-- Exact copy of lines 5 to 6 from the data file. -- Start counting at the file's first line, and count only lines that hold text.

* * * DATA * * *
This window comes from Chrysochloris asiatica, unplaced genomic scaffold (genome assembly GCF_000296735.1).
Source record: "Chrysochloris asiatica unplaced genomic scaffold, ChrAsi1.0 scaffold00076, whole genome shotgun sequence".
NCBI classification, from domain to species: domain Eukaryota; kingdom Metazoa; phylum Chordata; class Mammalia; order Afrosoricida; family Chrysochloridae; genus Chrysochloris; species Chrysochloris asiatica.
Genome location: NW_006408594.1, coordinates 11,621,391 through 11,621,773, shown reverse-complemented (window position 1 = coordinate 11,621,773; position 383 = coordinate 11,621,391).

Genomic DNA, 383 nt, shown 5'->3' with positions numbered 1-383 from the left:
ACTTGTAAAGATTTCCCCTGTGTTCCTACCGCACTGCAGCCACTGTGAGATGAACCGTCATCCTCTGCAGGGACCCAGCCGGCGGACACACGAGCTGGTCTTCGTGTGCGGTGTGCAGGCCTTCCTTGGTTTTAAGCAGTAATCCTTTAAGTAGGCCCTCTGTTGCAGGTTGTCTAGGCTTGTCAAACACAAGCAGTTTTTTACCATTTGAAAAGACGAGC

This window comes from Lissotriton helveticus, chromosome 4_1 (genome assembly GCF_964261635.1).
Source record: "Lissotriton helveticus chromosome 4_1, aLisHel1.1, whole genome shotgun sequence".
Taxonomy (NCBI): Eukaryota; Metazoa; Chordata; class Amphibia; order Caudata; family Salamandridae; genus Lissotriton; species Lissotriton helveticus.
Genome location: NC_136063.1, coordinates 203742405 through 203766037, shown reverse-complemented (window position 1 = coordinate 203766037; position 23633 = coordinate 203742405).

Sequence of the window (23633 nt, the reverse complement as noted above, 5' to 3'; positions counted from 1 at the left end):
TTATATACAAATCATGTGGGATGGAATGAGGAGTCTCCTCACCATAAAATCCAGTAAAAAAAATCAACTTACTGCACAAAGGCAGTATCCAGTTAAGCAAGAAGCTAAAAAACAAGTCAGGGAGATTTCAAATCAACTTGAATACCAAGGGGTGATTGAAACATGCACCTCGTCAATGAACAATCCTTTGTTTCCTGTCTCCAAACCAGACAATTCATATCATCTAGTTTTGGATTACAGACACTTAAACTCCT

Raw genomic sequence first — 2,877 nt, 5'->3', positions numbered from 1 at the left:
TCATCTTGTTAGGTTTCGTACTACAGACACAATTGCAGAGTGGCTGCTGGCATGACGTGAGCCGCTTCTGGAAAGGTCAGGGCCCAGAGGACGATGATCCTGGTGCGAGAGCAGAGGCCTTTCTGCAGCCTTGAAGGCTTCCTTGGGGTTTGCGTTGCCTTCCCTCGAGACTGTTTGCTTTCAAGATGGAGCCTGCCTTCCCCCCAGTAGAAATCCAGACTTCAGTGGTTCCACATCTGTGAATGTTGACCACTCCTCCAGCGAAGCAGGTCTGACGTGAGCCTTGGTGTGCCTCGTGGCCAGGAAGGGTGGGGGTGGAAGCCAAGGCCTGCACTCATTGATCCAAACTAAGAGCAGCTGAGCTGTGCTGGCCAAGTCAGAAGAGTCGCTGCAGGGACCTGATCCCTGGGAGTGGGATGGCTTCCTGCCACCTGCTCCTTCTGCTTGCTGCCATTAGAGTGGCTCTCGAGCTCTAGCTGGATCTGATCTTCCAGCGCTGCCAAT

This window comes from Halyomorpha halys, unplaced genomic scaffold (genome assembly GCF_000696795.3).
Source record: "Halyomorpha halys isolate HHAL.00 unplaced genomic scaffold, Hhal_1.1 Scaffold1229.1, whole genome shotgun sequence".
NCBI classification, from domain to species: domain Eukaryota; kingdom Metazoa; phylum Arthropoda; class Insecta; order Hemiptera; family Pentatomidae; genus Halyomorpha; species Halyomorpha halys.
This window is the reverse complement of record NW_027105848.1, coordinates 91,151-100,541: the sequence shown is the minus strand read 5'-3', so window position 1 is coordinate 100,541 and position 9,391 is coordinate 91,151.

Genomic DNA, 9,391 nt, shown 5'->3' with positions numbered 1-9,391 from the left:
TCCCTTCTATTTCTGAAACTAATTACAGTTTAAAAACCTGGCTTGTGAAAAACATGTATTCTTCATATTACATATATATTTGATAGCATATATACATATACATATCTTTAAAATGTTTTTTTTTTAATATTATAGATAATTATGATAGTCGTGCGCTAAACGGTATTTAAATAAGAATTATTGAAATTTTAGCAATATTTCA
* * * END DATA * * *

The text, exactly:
Genomic DNA, 383 nt, shown 5'->3' with positions numbered 1-383 from the left:
ACTTGTAAAGATTTCCCCTGTGTTCCTACCGCACTGCAGCCACTGTGAGATGAACCGTCATCCTCTGCAGGGACCCAGCCGGCGGACACACGAGCTGGTCTTCGTGTGCGGTGTGCAGGCCTTCCTTGGTTTTAAGCAGTAATCCTTTAAGTAGGCCCTCTGTTGCAGGTTGTCTAGGCTTGTCAAACACAAGCAGTTTTTTACCATTTGAAAAGACGAGC